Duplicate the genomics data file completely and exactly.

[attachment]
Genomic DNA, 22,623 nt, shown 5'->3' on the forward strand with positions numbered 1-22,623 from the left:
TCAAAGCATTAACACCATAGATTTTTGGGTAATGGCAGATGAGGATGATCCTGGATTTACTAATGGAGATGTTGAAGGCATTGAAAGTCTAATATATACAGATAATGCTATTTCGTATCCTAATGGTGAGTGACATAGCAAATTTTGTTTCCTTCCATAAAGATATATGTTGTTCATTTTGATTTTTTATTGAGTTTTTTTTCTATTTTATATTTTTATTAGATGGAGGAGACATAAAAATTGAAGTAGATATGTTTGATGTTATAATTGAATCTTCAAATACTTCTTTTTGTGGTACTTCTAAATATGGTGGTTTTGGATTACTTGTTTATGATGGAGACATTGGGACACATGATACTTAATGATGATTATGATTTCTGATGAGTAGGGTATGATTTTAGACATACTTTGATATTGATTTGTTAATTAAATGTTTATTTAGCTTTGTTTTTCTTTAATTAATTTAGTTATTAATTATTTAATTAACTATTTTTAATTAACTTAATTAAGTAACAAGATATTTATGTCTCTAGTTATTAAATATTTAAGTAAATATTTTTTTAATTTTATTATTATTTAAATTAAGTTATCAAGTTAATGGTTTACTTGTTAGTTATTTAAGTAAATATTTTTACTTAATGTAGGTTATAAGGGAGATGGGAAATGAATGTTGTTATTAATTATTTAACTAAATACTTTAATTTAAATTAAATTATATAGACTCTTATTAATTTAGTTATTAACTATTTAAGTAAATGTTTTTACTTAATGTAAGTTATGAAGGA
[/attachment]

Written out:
Genomic DNA, 22,623 nt, shown 5'->3' on the forward strand with positions numbered 1-22,623 from the left:
TCAAAGCATTAACACCATAGATTTTTGGGTAATGGCAGATGAGGATGATCCTGGATTTACTAATGGAGATGTTGAAGGCATTGAAAGTCTAATATATACAGATAATGCTATTTCGTATCCTAATGGTGAGTGACATAGCAAATTTTGTTTCCTTCCATAAAGATATATGTTGTTCATTTTGATTTTTTATTGAGTTTTTTTTCTATTTTATATTTTTATTAGATGGAGGAGACATAAAAATTGAAGTAGATATGTTTGATGTTATAATTGAATCTTCAAATACTTCTTTTTGTGGTACTTCTAAATATGGTGGTTTTGGATTACTTGTTTATGATGGAGACATTGGGACACATGATACTTAATGATGATTATGATTTCTGATGAGTAGGGTATGATTTTAGACATACTTTGATATTGATTTGTTAATTAAATGTTTATTTAGCTTTGTTTTTCTTTAATTAATTTAGTTATTAATTATTTAATTAACTATTTTTAATTAACTTAATTAAGTAACAAGATATTTATGTCTCTAGTTATTAAATATTTAAGTAAATATTTTTTTAATTTTATTATTATTTAAATTAAGTTATCAAGTTAATGGTTTACTTGTTAGTTATTTAAGTAAATATTTTTACTTAATGTAGGTTATAAGGGAGATGGGAAATGAATGTTGTTATTAATTATTTAACTAAATACTTTAATTTAAATTAAATTATATAGACTCTTATTAATTTAGTTATTAACTATTTAAGTAAATGTTTTTACTTAATGTAAGTTATGAAGGA